What do you need to think about when writing biographies and autobiographies?

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Answered by: CORINNA, An Expert in the Biographies and Autobiographies Category
If you're thinking of writing biographies and autobiographies, it's important to keep in mind that our lived experiences not only teach and shape us--they inspire and inform our writing. So I'm going to go out on a bit of a limb and use myself as an example.

My parents were Jewish refugees from the Nazis who raised me as a Quaker at the first historically black college/university in the country--Lincoln University--where my father taught. If that seems like a mouthful and you're still chewing on it, you're not the only one: I chewed on it for much of my life before I could fully metabolize it and understand what it meant to me and about me.



As a child, I was almost totally isolated and insulated from the world by Lincoln's rural location in southeastern Pennsylvania. We were smack dab in the middle of cornfields and farms and the rolling countryside for which that part of the country is known--and not much else. Moreover, the surrounding community was racially hostile, and most facilities in the nearest town, four miles away, were still segregated.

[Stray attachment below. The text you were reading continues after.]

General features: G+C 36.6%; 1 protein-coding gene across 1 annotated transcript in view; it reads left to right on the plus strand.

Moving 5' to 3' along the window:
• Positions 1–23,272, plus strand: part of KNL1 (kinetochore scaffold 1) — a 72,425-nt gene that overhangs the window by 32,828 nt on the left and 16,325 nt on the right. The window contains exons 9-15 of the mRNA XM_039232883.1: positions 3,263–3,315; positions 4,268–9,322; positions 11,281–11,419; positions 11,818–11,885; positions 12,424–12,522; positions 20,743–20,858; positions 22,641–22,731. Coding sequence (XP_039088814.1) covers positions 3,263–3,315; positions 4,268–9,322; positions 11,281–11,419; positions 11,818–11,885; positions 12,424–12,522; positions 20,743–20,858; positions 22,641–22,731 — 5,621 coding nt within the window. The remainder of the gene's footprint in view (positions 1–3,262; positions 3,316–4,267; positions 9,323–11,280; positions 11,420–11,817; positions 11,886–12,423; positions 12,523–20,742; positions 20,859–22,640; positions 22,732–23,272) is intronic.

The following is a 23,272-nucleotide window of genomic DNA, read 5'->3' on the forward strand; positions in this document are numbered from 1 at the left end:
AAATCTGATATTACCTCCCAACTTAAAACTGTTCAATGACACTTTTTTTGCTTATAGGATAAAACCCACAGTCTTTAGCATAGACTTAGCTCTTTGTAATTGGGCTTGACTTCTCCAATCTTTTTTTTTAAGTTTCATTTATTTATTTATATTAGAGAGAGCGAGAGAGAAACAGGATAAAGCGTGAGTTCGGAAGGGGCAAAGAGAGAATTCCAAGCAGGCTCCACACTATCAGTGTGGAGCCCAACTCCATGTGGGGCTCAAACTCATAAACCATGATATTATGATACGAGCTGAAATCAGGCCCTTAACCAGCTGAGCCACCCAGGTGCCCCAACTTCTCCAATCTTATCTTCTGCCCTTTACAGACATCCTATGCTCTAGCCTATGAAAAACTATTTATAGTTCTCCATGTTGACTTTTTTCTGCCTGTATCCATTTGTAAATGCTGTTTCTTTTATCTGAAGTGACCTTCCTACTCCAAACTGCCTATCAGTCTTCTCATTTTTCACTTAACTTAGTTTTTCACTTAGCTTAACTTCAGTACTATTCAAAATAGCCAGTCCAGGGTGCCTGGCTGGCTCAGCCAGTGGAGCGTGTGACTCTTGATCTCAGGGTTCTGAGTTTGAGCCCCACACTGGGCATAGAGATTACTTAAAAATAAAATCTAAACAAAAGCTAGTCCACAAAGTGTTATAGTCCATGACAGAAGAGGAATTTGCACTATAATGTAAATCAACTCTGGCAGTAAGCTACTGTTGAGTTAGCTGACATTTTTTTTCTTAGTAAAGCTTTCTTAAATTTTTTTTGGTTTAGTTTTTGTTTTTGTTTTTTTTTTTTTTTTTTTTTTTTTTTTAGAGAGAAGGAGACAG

So our little university community became a tightly-knit enclave, and it was full of fascinating and brilliant people. For example, Thurgood Marshall, who was a student at Lincoln, was said to have brainstormed in faculty homes about ways to end school segregation. So it was a very rich environment to grow up in, and it nourished me in many ways.



I didn't realize then, of course, what a unique and vibrant place it was. Nor did I realize for a long time that I was white and my friends were black, or that I was Jewish. Those identities belonged to a world I wasn't aware of yet.

But once I got out into that world, I understood pretty quickly that I had been given a very special gift. I had been given a quite extraordinary foundation for metabolizing the experiences I've had since then, and I had been imbued with a deep appreciation and respect for all individuals and groups of people.

I had also been given an unusual way to think about identity and a unique perspective that I bring to my work if it's relevant. And it *is* relevant to writing biographies and autobiographies and memoirs because it's part of the fabric of my being, and it informs how I come to life and to living. That enchanting and magical place, with its tiny but astounding community of incredible people, infused me with its joyous and indomitable spirit, which has, like a beautiful song, been the accompaniment to my life.

I wouldn't trade it for anything. And I bring it to my writing--possibly to more of it than I even know. So when you think about writing biographies or autobiographies, it's helpful to think about your lived experiences and how they will affect not only what you write but what you see--in other words, how you see what you are writing about. Be aware of it, use it consciously and judiciously. It's what makes you, you.

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